The city of Fife has lost a legal battle over disclosure of public records to one of its police officers.
The state Court of Appeals this week upheld a Pierce County Superior Court decision ordering the city to disclose information as part of a records request made by a whistleblower in the Fife Police Department.
The opinion affirmed a ruling by Judge Susan Serko that said the city committed multiple violations of the state Public Records Act, such as omitting the requester’s name from the documents.
The whistleblower was officer Russell Hicks, who is employed by the city but currently works full time as an instructor in Olympia. He filed formal complaints with his Police Department and the Washington Human Rights Commission regarding misbehavior in the police ranks.
His allegations included inappropriate relationships between officers and offenders, including intimate touching; misappropriation of public funds; and employment discrimination based on sex and ethnicity.
Fife launched a series of inside and outside investigations over several years that led to the resignations of a Fife detective and a lieutenant in 2011. One officer broke the law and another engaged in an inappropriate relationship with a subordinate employee.
The police chief at the time and two members of his command staff also faced allegations of inappropriate conduct and discrimination, but an outside investigator determined in 2011 that the conduct either did not happen or could not be proved.
Tuesday’s appeals court ruling stems from those investigations.
In September 2013, Hicks requested all audio recordings, accompanying transcripts and any documents related to the investigations. The city started filling the request in installments, but redacted some of the information.
Hicks responded that the city “unlawfully withheld records responsive to his request” and improperly redacted information from the records that were released, according to court documents.
As the city began releasing some records, they didn’t include names and identifying information for witnesses, accused officers, and the complaining parties’ names and their attorneys, court documents state.
“The city of Fife withheld documents and records in an effort to obstruct Hicks’ investigation into the city of Fife’s violations of the Washington Law Against Discrimination,” the complaint states. It added that the redacted information didn’t qualify for exemption under the state Public Records Act.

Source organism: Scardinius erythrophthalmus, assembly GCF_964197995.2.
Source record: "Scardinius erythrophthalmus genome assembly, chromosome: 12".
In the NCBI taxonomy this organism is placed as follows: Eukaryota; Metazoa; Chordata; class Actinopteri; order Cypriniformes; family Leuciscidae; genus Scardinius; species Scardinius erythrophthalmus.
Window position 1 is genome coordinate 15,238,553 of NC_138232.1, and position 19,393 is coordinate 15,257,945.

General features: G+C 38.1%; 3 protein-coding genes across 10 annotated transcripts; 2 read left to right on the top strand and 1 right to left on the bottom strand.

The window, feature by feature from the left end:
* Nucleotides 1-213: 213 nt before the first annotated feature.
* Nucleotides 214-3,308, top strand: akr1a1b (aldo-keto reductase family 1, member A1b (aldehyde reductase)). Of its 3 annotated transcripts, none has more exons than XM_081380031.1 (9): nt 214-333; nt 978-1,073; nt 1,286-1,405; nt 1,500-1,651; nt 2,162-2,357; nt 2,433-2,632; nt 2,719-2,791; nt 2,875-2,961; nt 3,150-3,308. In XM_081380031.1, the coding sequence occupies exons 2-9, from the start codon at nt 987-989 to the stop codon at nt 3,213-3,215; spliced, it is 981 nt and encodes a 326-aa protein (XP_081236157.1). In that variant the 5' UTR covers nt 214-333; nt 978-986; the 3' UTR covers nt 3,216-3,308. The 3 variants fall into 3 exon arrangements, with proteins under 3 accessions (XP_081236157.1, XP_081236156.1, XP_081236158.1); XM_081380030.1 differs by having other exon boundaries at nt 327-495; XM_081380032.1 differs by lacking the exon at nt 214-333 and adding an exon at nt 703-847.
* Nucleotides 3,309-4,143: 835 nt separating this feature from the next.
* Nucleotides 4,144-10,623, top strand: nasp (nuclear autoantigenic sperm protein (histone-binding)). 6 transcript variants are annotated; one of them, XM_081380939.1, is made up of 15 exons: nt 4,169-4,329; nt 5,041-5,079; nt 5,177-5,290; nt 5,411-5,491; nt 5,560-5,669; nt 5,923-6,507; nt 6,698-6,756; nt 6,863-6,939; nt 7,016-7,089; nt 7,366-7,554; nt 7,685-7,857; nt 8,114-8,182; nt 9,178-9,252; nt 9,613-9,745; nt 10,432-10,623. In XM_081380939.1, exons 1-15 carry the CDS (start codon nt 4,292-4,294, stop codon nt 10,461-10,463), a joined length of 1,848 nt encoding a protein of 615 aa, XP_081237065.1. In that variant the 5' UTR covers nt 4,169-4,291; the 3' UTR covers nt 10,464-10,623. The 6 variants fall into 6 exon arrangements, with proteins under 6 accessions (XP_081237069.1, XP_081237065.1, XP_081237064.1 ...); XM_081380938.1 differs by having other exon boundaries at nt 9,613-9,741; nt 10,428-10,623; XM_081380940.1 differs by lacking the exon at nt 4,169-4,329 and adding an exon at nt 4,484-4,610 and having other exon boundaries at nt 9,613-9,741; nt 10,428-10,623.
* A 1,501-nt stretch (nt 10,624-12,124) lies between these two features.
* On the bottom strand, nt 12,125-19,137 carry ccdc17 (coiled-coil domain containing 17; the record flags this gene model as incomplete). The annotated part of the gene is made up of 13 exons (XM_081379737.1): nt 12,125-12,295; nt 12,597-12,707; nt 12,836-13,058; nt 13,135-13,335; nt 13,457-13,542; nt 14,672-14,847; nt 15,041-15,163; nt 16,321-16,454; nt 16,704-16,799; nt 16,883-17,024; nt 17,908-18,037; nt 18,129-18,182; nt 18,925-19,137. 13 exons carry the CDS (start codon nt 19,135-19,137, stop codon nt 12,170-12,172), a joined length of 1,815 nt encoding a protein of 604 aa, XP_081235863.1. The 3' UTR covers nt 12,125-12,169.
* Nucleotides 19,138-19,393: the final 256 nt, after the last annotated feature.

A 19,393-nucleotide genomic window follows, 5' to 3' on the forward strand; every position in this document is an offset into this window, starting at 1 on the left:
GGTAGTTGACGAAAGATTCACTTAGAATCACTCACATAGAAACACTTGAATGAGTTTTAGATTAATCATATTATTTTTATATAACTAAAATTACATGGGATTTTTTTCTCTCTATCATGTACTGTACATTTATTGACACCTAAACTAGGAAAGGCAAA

The city disagreed. It argued that the undisclosed information didn’t “constitute public records” and was protected by attorney-client privilege. The city also said releasing it would hinder effective law enforcement.
The Pierce County Superior Court last year sided in part with Hicks, ordering Fife to provide all audio and written interview files and investigator-created documents related to the officer’s request.
Fife partly complied with the order but still omitted individuals’ identifying information and modified audio so interview subjects’ voices were unrecognizable.
Again, the Superior Court judge said the city was violating state law, both in the length of time it took to release the records and in the improper redactions, according to the appeals court opinion.
It noted the city’s participation in media coverage of the investigation undermined its claim that the withheld material was exempt from disclosure.
In its ruling Tuesday, the appeals court said the city failed to show that withholding information was necessary to protect the investigation or to safeguard the privacy of witnesses or other individuals. It also said the city didn’t justify leaving out Hicks’ own identifying information.
The court also said the conduct of high-ranking police officials is of great public interest, even when allegations made against them are deemed unfounded or not sustained.
“Under these circumstances, the identities of the accused officers qualify as a matter of legitimate public concern,” the ruling said.
As part of the ruling, Hicks will be awarded costs and reasonable attorney fees incurred on appeal. Penalties and fees from the trial court level also are pending.
This isn’t the first time Fife has redacted names and identifying information from public records.
A News Tribune investigation last year yielded stacks of documents on two Fife corrections officers who resigned in lieu of termination following allegations of sexual misconduct with inmates at the Fife City Jail.
Documents released by the city related to investigations of the two jail officers were heavily blacked out, excluding names of witnesses, the accused officers and inmates.
Fife City Attorney Loren Combs said Wednesday that the city is still analyzing the implications of this week’s appeals court ruling.
“The city is going to comply with whatever the law requires us to provide while protecting privacy rights and the operation of essential government services,” he said. “It’s an always-changing area of the law that really needs to have clarity from the Legislature and not from the courts.”
Hicks’ attorney, James Beck, told The News Tribune that the city still hasn’t provided the unredacted records or unaltered audio recordings.
“We look forward to receiving that information,” Beck said.
Hicks and Beck are also working together in another legal matter against the city related to Hicks’ complaints. The officer filed suit last summer claiming he was the victim of “discrimination, retaliation and (a) hostile work environment" and was wrongfully passed up for promotion on two occasions.